Ultimately, all three representatives act in different roles and capacity, but they all are expected to act in the best interest of an incapable person. These roles function to protect the interests of vulnerable people, and it is important to emphasize the need for persons who will work constructively to assist the mentally incapable persons as the appropriate persons to fulfil these roles.

Lawyers Care about Long-Term Care

Lawyers Care about Long-Term Care

There has never been a time where a light has shone so brightly on long-term care homes (LTC), and it is not a pretty picture. The COVID-19 pandemic has exposed the system’s struggle to meet the most essential needs of residents. At a time where the situation is going from desperate to dire, the Ontario Bar Association’s Elder Law Section has established a COVID-19 Working Group (Working Group) to closely examine the important legal issues facing vulnerable older Ontarians through the pandemic.

As one of the newest additions to the OBA, the Elder Law section was established in 2017 with a goal of furthering the interests of older adults and the legal practitioners who serve them. With a particular focus on the situation in LTC, the objectives of the Working Group include advocating for improvements to laws and regulations impacting LTC to better protect their vulnerable populations. It is time to better this system.

It is widely recognized that there are issues with regulation, supervision and accountability which directly impact the well-being of residents in LTC. These issues, while not new, have been thrust into the spotlight by the pandemic. Lawyers practising in the emerging field of elder law have a critical role to play by sharing the frontline experience of the bar and assisting government in identifying practical and useful legislative and regulatory reform to respond to the impacts of the pandemic on the older population, particularly those in LTC.

In July, the Elder Law section delivered a letter to the minister of long-term care and minister of seniors and accessibility, advocating for immediate implementation of the following recommendations:

  1. Ensuring compliance with the Residents’ Bill of Rights;
  2. Resuming unannounced annual Resident Quality Inspectors in all LTCs;
  3. Safeguarding residents’ right to give informed consent or refusal to treatment and the delivery of personal assistance services;
  4. Accelerating the completion of the LTC rebuild program; and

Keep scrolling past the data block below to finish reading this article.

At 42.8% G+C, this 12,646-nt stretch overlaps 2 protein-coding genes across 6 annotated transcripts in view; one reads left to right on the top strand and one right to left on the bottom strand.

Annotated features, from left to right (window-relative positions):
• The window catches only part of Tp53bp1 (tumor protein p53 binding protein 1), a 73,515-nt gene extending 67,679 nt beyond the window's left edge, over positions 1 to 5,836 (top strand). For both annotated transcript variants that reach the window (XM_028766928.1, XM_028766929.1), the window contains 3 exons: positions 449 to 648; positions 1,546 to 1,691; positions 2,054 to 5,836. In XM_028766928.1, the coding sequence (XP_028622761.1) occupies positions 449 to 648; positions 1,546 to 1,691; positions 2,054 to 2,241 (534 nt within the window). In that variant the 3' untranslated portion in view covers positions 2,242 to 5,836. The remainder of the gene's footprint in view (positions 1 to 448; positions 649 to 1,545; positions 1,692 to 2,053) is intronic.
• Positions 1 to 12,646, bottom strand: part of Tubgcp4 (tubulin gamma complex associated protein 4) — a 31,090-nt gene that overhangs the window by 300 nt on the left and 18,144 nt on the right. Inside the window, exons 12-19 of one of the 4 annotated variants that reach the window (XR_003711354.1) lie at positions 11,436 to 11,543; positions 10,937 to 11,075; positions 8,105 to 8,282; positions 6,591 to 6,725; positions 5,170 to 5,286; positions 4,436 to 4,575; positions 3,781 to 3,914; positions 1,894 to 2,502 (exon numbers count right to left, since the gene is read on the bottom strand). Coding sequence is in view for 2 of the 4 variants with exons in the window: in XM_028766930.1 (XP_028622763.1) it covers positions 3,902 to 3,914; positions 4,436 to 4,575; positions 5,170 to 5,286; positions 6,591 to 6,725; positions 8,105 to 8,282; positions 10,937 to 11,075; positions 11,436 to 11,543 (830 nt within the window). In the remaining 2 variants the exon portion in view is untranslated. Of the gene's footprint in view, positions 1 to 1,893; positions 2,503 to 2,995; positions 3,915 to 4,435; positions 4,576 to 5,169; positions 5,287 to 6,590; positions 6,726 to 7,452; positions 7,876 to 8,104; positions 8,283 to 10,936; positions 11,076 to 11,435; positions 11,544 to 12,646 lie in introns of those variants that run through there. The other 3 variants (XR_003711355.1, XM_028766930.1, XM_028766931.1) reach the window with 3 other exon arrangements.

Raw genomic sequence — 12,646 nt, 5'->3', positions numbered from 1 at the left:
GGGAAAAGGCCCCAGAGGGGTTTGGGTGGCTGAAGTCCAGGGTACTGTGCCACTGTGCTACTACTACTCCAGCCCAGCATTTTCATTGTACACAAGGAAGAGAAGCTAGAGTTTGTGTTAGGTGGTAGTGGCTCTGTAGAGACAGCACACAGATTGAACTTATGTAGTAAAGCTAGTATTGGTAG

5. Ensuring sufficient life safety measures are installed in LTCs.

We are looking forward to hosting a panel discussion on Dec. 9, 2020, on Safety in Long-Term Care: Making Sense of the Gillese Report and Government Response, and welcoming Ontario Justice Eileen Gillese herself as one of our presenters. Our work on a submission to the Long-Term Care COVID-19 Commission (the commission) also continues.

The issues plaguing LTC are wide-ranging and include:

  • There is evidence of overcrowding, understaffing, shortage of personal protective equipment (PPEs), outdated facilities, poor regulation and lack of job security and funding provided by the provincial and federal government in LTC.
  • The challenge with the upsurge of COVID-19 cases is that Canada and the Ministry of Long-Term Care for Ontario do not have consistent standards or policies in place for nursing homes.
  • While health-care providers have an obligation to care for their patients, they are unable to do so due to untimely interventions, minimal guidance and poor procedures.

The commission’s first interim recommendations, released on Oct. 23, 2020, are aimed primarily at increasing staffing, strengthening health-care sector relationship and collaboration and improving infection prevention and control measures.

As the second wave of COVID-19 continues to surge in Ontario, we must pull together to do the work that needs to be done to protect our vulnerable senior population. This is an issue that impacts many Ontarians today, and it will affect many more people in the future. The OBA’s Elder Law COVID-19 Working Group will continue to advocate for the legal changes necessary to achieve this goal. For more information, visit oba.org/sections/elder-law.